Trade is the exchange of goods and services, buying and selling. Coins were invented when overseas trading began and merchants used weights of precious metals, such as silver, to buy and sell. The world today survives on trade. Few countries are self-sufficient so they sell what they have to raise money to buy what they need. Products are visible items such as food or automobiles, or 'invisible' items such as the labor or manufacturing expertise that makes a product, or a financial service, such as insurance. In international trade today little actual money changes hands, as transactions take place on a paper or over the telephone and are managed using computer systems.
Money is a recognized form of payment. Today units of money are represented by notes and coins, but they have taken many other forms. Other forms of money include copper rings, salt, beads, stone dishes, cocoa beans and axes. When the first coins were issued, it was the weight that determined the value. At first paper money was simply a handwritten receipt, but later receipts of fixed values were issued by governments. Markets are still at the heart of communities all over the world. Every day people travel to the village markets to buy and sell, to meet friends and exchange news.
Early people could make, find, or grow most of the things they needed for every day life, but as civilization developed and communities grew, people began to need more things. Craftsmen, such a potters or weapon-makers, developed business. In the middle ages people did not use money. But bartered or exchanged items they judged to be of equal value or worth a quantity or wood, or food, an ax, or a day's labor. Today we calculate the value of something in terms of units of money, but the value of something may not be fixed, and haggling over prices is still very much part of buying things in markets the world over. Trade centers have traditionally grown up in places where transportation is good and there is no shortage of materials, goods or labor.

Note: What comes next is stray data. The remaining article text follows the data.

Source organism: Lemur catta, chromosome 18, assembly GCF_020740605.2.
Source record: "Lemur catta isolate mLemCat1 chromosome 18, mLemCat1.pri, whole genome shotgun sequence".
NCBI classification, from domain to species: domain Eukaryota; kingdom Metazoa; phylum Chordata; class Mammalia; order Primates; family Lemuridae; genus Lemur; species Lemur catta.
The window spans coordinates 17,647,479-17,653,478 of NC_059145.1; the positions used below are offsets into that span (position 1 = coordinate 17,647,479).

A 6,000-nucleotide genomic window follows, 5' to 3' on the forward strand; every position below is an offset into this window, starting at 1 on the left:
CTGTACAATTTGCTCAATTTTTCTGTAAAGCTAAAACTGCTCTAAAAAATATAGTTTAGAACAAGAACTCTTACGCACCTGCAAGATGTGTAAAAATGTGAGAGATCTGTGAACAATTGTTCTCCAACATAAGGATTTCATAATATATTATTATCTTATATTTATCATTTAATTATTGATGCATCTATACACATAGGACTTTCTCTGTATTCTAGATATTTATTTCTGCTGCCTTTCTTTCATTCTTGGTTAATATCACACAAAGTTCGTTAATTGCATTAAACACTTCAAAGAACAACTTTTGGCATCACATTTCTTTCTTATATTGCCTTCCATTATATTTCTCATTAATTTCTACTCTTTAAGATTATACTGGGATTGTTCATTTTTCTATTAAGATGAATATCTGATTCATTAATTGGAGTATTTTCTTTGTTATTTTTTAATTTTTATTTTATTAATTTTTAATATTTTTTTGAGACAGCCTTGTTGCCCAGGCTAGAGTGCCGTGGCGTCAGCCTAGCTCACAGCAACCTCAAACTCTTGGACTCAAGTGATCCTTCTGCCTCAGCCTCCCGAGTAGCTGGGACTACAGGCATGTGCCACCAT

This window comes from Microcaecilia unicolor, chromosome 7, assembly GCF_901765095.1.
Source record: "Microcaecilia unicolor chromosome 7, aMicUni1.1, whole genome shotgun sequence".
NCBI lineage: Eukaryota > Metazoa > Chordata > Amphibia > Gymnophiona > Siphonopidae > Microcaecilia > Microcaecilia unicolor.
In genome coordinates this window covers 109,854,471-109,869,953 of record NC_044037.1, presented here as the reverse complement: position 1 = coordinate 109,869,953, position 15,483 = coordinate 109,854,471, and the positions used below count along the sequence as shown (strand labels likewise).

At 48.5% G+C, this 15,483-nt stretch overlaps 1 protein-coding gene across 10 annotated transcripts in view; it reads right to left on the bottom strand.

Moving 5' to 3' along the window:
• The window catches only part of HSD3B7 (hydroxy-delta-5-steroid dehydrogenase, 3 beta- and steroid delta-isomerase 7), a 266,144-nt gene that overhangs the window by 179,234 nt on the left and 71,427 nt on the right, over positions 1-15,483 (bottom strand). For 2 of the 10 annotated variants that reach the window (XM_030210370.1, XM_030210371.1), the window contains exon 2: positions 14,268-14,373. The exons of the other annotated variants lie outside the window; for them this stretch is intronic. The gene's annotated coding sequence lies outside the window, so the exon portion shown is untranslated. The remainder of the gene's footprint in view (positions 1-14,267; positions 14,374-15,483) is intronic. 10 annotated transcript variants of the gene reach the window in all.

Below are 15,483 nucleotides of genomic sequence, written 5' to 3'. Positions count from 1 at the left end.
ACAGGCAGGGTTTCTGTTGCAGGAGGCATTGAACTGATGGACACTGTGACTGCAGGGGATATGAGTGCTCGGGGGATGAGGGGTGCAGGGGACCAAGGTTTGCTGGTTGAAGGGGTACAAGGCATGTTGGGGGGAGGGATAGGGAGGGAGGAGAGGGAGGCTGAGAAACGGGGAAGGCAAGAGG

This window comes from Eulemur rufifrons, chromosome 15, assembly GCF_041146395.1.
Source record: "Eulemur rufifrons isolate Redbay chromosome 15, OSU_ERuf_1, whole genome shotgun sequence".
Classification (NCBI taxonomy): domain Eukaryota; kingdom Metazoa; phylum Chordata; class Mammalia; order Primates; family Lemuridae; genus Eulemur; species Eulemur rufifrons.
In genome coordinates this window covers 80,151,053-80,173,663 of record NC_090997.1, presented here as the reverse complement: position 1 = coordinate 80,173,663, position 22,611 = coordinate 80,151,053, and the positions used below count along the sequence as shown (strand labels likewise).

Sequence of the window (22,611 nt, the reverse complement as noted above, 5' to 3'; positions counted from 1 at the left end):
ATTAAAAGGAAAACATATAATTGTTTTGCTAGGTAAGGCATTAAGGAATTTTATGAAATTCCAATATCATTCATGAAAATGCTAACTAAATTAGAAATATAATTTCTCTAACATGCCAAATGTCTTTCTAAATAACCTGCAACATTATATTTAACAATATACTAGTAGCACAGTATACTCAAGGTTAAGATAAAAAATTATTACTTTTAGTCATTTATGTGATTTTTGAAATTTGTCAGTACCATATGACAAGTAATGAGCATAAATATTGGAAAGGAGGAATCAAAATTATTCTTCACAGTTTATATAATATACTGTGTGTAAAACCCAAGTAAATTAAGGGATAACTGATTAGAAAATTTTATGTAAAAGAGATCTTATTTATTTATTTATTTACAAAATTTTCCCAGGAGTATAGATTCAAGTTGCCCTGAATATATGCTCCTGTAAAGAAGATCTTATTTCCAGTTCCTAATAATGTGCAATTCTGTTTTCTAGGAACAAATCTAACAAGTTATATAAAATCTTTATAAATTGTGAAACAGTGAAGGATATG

The goods and services that a country sells abroad are its exports, and the goods and services that it buys in are its imports. Imports and exports are compared to calculate a balance of payment between two countries. If one country exports more to another country than it Imports from it, it is said to have a trade surplus. If it imports more than it exports, that is called a trade deficit.
The world as we know it today has been shaped by trade. The first so-called explorers were in fact traders sent on missions to find new trade routes, markets, and products.